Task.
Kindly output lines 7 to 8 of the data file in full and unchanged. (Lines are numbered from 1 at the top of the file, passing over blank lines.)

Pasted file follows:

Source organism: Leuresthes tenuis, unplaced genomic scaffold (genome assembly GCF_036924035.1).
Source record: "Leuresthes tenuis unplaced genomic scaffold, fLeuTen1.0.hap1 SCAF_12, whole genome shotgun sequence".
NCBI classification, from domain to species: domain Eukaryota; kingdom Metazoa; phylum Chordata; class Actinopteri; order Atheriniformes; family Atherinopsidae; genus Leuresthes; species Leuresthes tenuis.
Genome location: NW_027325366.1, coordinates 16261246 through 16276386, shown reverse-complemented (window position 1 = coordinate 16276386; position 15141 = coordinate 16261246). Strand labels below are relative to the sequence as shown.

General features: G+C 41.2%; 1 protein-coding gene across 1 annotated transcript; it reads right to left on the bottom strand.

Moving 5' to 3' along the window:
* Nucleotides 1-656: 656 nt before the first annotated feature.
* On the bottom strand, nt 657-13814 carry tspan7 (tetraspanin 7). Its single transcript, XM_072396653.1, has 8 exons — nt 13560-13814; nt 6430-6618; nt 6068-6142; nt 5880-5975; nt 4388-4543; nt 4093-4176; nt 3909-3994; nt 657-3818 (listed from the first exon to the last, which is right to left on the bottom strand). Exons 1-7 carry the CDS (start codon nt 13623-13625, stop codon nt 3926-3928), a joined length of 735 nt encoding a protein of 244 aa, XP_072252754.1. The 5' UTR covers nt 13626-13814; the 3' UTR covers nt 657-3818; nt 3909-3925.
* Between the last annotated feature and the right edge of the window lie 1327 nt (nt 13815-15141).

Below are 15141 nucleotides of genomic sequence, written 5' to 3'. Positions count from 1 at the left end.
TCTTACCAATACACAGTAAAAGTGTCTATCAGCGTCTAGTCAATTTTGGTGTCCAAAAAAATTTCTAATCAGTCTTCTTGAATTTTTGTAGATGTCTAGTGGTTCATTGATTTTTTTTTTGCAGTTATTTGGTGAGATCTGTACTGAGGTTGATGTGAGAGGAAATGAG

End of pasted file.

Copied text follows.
* Nucleotides 1-656: 656 nt before the first annotated feature.
* On the bottom strand, nt 657-13814 carry tspan7 (tetraspanin 7). Its single transcript, XM_072396653.1, has 8 exons — nt 13560-13814; nt 6430-6618; nt 6068-6142; nt 5880-5975; nt 4388-4543; nt 4093-4176; nt 3909-3994; nt 657-3818 (listed from the first exon to the last, which is right to left on the bottom strand). Exons 1-7 carry the CDS (start codon nt 13623-13625, stop codon nt 3926-3928), a joined length of 735 nt encoding a protein of 244 aa, XP_072252754.1. The 5' UTR covers nt 13626-13814; the 3' UTR covers nt 657-3818; nt 3909-3925.